Step 2. Define and analyze Dividers (sources of tension):
Use time to think about the real sources of tension behind the “obvious conflicts”
Step 3. Define what are local “Connectors” and capacity for Peace:
In what moments or situations have people come together to collaborate despite the conflict? In what moments and situations do the actors "reconnect" despite their differences? What people, symbols, social events and spaces have the power to reconnect actors?
Both connectors and the dividers need to be clearly labelled. A correct way to name the connectors and dividers is to identify the role they play and not only a name, for example: To write "local market" doesn’t help to understand the connector. It is better to be specific: "The local market committee has made the market a safe place to live and share with all members of the community". The same instructions apply to dividers (institutions, persons, attitudes, values, experiences and symbols).
The most abstract items will need more explanation. For example, the "white butterfly" may be a tropical insect living in the area; and this insect could represent an element of identity and local ownership. But it is necessary to explain why this symbol represents a capacity for peace. For example: “white butterfly has provided the opportunity to share activities between antagonistic actors through joining in conservation campaigns”.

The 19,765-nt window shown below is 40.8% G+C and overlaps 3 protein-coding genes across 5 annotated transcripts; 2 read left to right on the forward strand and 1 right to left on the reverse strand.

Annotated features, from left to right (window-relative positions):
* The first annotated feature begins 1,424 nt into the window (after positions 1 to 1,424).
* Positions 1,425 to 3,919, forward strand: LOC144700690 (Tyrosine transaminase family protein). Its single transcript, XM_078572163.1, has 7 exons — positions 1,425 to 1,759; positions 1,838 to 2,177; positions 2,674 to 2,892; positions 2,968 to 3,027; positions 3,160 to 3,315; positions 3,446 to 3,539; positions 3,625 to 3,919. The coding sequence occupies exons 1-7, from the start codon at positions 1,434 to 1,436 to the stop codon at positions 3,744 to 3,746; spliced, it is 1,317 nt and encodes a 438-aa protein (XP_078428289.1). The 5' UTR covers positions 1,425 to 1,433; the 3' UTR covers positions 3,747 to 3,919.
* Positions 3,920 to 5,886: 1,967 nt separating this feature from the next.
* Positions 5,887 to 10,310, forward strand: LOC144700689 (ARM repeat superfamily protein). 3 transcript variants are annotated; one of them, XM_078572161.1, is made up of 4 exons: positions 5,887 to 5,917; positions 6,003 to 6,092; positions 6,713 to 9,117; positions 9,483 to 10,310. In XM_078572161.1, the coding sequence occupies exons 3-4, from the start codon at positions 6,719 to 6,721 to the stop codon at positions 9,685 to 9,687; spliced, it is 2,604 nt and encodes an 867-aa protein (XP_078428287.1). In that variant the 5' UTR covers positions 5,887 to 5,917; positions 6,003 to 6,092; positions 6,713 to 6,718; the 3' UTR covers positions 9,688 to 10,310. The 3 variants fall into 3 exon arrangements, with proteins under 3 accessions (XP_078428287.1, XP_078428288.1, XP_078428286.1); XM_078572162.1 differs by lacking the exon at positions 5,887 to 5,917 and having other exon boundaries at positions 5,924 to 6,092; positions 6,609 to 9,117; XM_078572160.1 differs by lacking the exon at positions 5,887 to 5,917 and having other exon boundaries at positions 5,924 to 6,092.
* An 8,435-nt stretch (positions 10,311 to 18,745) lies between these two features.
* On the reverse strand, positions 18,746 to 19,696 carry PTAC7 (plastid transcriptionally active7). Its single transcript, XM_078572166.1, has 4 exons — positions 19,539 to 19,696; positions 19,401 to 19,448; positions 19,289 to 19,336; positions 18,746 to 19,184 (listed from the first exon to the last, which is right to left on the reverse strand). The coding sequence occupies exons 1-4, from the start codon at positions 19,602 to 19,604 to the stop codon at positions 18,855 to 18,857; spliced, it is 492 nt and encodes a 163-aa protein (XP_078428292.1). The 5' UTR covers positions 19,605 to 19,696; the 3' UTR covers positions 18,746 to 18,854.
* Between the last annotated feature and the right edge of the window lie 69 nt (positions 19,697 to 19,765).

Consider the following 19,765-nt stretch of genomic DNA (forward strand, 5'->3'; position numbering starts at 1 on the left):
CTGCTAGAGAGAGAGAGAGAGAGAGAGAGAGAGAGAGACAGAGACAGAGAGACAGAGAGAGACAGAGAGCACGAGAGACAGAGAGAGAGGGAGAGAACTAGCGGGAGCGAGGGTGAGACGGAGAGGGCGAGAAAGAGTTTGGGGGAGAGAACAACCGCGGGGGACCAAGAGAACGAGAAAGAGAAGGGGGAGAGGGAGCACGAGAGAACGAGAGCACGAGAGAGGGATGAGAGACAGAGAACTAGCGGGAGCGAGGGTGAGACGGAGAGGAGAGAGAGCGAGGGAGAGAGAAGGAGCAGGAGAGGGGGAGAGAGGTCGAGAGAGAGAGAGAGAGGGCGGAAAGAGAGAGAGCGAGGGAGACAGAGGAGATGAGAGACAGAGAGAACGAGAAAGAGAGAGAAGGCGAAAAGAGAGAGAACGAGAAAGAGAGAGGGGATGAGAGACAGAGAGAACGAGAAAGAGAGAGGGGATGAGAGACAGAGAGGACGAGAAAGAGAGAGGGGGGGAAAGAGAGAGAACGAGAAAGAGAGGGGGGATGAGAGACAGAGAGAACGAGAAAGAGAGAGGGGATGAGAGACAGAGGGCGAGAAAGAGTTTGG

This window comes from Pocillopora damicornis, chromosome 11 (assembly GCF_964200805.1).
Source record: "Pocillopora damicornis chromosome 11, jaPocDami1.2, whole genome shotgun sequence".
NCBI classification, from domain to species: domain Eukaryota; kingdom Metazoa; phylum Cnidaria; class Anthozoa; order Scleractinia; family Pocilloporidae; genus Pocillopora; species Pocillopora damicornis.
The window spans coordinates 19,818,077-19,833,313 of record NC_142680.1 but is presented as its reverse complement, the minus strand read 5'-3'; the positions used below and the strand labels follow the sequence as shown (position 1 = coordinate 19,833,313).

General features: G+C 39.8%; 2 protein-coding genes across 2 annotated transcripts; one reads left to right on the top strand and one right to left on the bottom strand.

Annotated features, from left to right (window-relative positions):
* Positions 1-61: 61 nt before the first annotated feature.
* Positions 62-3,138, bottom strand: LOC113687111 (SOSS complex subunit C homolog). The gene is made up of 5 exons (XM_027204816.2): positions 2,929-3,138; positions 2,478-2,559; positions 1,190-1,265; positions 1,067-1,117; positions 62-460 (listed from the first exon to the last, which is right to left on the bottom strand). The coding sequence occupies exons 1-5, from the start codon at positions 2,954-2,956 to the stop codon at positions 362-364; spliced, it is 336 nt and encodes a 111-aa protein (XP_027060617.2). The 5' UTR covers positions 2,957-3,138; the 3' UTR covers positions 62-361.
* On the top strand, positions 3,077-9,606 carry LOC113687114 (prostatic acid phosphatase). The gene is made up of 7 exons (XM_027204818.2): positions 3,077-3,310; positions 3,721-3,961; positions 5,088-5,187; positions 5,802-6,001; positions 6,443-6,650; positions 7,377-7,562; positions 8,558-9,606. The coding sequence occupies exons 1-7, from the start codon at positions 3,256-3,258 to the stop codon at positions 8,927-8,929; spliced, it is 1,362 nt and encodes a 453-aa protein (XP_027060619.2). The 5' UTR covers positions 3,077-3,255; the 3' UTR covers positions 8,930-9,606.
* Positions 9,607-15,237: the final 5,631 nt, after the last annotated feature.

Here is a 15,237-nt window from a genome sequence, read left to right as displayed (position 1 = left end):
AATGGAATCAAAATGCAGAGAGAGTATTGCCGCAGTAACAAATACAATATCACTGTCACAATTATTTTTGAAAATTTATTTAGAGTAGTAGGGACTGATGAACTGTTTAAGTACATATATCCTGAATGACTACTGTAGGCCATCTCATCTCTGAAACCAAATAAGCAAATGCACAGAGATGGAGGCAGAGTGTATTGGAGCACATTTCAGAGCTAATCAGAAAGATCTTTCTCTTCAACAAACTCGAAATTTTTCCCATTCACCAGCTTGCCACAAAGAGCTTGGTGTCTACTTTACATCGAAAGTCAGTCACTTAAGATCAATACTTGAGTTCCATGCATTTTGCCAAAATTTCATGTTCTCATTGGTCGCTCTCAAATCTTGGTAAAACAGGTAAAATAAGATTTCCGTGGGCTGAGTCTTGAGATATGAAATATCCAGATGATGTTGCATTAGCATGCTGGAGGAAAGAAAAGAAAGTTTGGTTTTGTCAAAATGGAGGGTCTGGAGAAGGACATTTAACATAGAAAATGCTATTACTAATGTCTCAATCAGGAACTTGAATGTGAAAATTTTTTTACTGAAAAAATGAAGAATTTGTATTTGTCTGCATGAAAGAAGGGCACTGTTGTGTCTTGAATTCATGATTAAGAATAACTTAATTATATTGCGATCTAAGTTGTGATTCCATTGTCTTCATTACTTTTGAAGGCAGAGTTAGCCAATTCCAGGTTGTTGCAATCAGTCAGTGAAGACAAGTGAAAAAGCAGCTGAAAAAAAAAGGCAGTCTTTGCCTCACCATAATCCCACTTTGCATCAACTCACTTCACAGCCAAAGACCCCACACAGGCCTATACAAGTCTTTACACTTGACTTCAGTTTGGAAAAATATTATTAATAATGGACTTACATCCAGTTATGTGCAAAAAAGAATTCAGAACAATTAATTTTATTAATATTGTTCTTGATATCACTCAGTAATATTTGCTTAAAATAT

Step 4. Define the starting points to deal with conflict:
It is very important to prepare a summary report of the analysis. This report could be prepared in 2 pages:
This could be a base line that can then be updated. It is important to take note of any evolution and changes during the implementation phase of the program.
After the analysis of Connectors and Dividers, the complete method of DNH recommends returning to an institutional analysis of the peace program in order to understand which actions are related with which issues and what is the expected impact on them. But here we limit ourselves to identifying the main connectors and in what way they can be included in your program.
If you are able to clarify which are the most sensitive sources of tension locally, and if you have discovered how the program actions can best be directed to transform these dividers, the main goal of the exercise is complete.
If the program wants to apply this tool as a complete cycle of evaluation and institutional analysis, we recommend further reading at www.cda.org
Top 5 mistakes in applying the connectors and dividers tool:
1. To use this tool as a magic “key” to obtain simple answers to the conflict.
2. To start the connectors and dividers analysis without a previous context analysis.
3. To consider the analysis completed without a consultation with local stakeholders
4. If you do not have a discussion about the dynamics behind the connectors or dividers.
5. Not writing a brief report to record the process.